Repeat the process for the next three wedges. Remember the top box always gets the same value as the bottom box from the previous wedge.

*FIGURE 2: A 270-degree pie wedge represented on the Property Bar*

*FIGURE 3: Pie chart built using CorelDRAW’s math capabilities*

In the bottom box, type the following three formulas for the next three wedges: 82.8 + (360*.19), 151.2 + (360*.27), and 360. Why no formula on the last one? If the percentages add up to 100%, it should always end at 360. When done, you can select all wedges and rotate the pie chart if you feel it would look better with a different wedge on the bottom.

**FIGURE 3** shows my finished pie chart, built with the values described above.

You can also use this to build bar charts. The exact method depends on the values involved so feel free to adjust the numbers I provide to fit the numbers in your chart. For our example, we’re going to work with dollars and the top of the chart should be around $10,000.

So let’s define the math to be .75 in. for every $1,000. If the value is $6,500, you’ll move the decimal point for your math to be 6.5 and multiply that by .75 in. (6.5*.75) for the bar height. You’ll predefine the width of the rectangle, which won’t change.

I started by drawing a rectangle that is 1 in. tall by .25 in. wide. Again, the width only matters as long as the rectangle fits the defined area. Making it 1 in. tall works for math purposes for when we use multiplication to adjust the height. Select a rectangle and multiply the monetary value (with decimal point moved) by the multiplier (.75 for each thousand).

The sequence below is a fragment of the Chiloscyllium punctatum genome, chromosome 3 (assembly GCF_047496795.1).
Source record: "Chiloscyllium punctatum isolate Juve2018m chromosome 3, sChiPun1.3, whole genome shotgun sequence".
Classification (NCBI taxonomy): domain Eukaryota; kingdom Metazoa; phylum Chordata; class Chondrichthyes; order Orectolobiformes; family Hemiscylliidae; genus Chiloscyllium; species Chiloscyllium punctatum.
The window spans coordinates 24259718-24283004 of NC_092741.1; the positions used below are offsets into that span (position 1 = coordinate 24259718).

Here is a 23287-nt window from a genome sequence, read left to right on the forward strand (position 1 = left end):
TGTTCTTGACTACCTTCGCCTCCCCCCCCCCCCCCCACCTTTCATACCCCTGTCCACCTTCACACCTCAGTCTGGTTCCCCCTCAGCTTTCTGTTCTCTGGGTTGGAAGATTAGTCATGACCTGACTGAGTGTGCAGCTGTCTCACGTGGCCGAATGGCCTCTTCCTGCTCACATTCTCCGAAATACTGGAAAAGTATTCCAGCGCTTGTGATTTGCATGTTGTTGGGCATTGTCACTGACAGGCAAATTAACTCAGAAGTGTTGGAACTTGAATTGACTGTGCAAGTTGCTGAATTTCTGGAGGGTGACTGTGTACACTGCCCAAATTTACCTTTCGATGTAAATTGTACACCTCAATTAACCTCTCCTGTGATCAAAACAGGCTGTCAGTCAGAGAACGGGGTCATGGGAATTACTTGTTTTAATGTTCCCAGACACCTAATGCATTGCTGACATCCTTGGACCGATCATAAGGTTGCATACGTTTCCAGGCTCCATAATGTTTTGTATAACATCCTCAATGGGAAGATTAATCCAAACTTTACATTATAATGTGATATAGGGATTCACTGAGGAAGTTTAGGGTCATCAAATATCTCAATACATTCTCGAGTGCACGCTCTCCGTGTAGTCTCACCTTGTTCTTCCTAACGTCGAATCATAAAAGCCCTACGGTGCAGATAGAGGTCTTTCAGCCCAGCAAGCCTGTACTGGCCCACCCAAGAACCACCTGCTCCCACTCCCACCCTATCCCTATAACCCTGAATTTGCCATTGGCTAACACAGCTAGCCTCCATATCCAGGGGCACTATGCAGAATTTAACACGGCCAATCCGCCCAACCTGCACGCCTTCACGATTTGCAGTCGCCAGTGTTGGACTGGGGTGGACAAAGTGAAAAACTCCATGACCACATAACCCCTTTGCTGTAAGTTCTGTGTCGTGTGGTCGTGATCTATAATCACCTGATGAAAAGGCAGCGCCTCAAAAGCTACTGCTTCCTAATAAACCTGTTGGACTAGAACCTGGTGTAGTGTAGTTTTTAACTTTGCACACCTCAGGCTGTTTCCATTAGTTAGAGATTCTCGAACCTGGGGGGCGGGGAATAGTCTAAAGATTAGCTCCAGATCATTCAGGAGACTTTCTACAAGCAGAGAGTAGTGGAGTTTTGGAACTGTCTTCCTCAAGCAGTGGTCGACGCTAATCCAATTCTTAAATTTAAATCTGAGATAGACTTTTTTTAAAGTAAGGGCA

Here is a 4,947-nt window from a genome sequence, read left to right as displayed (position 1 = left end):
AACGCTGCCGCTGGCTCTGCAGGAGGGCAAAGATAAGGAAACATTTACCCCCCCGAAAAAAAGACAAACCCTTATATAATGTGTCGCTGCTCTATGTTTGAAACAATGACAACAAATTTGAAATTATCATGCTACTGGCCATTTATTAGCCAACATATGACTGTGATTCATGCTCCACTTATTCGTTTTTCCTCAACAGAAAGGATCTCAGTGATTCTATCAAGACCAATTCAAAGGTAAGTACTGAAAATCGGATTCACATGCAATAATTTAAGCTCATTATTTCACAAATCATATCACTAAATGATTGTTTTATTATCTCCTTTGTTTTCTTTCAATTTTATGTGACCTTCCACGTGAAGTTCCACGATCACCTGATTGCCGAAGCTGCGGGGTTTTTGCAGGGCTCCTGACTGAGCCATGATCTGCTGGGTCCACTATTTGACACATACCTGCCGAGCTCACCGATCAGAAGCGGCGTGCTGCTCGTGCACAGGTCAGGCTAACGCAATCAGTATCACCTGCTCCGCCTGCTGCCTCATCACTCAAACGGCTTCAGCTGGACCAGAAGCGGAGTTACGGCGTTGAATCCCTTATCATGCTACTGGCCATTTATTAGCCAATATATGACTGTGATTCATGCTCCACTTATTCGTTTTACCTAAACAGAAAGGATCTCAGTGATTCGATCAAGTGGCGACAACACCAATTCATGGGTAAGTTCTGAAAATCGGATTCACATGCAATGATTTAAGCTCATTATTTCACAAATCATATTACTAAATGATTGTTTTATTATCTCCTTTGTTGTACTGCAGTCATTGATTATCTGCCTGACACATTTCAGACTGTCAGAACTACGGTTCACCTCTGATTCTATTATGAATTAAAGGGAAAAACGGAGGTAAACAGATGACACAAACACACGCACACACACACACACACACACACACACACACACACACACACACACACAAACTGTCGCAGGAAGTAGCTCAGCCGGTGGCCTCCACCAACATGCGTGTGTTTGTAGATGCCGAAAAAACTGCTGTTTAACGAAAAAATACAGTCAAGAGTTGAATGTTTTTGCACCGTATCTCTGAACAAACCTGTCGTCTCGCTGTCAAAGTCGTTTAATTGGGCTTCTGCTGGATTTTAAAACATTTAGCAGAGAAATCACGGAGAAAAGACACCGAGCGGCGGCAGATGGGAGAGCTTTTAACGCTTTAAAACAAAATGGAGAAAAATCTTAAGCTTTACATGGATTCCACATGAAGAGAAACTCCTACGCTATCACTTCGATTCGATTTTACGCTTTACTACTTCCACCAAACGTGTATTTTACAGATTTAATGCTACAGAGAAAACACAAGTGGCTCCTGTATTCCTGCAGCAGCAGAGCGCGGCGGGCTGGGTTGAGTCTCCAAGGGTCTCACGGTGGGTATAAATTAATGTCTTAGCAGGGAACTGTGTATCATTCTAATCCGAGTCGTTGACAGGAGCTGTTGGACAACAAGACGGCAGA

**FIGURE 4** shows a year's worth of data in bar chart form based on the formula defined above.

By using CorelDRAW to build the bar chart, I’m able to use all of the different fills available to dress up the chart.

*FIGURE 4: The height of the bars on this bar chart was set using math.*

Now it is time to let your creativity run wild. You have the basics of how math in CorelDRAW works. Use mathematical symbols in any box that allows you to enter a value.

Keep in mind that you aren’t limited to simple math; CorelDRAW can even do trigonometry. I know the boxes support something like sin(45) to represent the sine of 45 degrees, but I don’t remember enough math to tell you why you would want to use it!

You can experiment with different types of formulas that may be useful to your workflow. There isn’t a full definition of all the supported functions. Go ahead and test something; you may find it just might work! You can move objects, size objects, rotate objects, and much more using various math formulas. It may seem a little crazy at first, but soon you’ll find it is something you use quite often.

One of my favorite uses is to place guidelines in exact positions. The math functions make it easier to define spacing and columns on the page. Adding one every inch is easy. But fractions of an inch get tougher. That’s where the math comes into play.

Once you get the hang of what you can do with math in CorelDRAW’s number boxes, you’ll find ways to use it in every project. The examples I’ve shown are all very simple, and you will undoubtedly build more complex functions to accomplish perfect sizing, spacing, and more!

*Foster D. Coburn III is the author of 13 books
on CorelDRAW, the latest being *CorelDRAW X6*
*Unleashed*. He also writes the free Graphics
Unleashed Blog (*www.graphics-unleashed.
com*) and provides fonts, artwork, and add-ons
of interest to CorelDRAW users through the
CorelDRAW Unleashed website at *https://
coreldrawunleashed.com*. Connect with
Graphics Unleashed on Facebook at www.facebook.com/
graphicsunleashed and follow Foster on Twitter @fostercoburn and Instagram @fostercoburn.*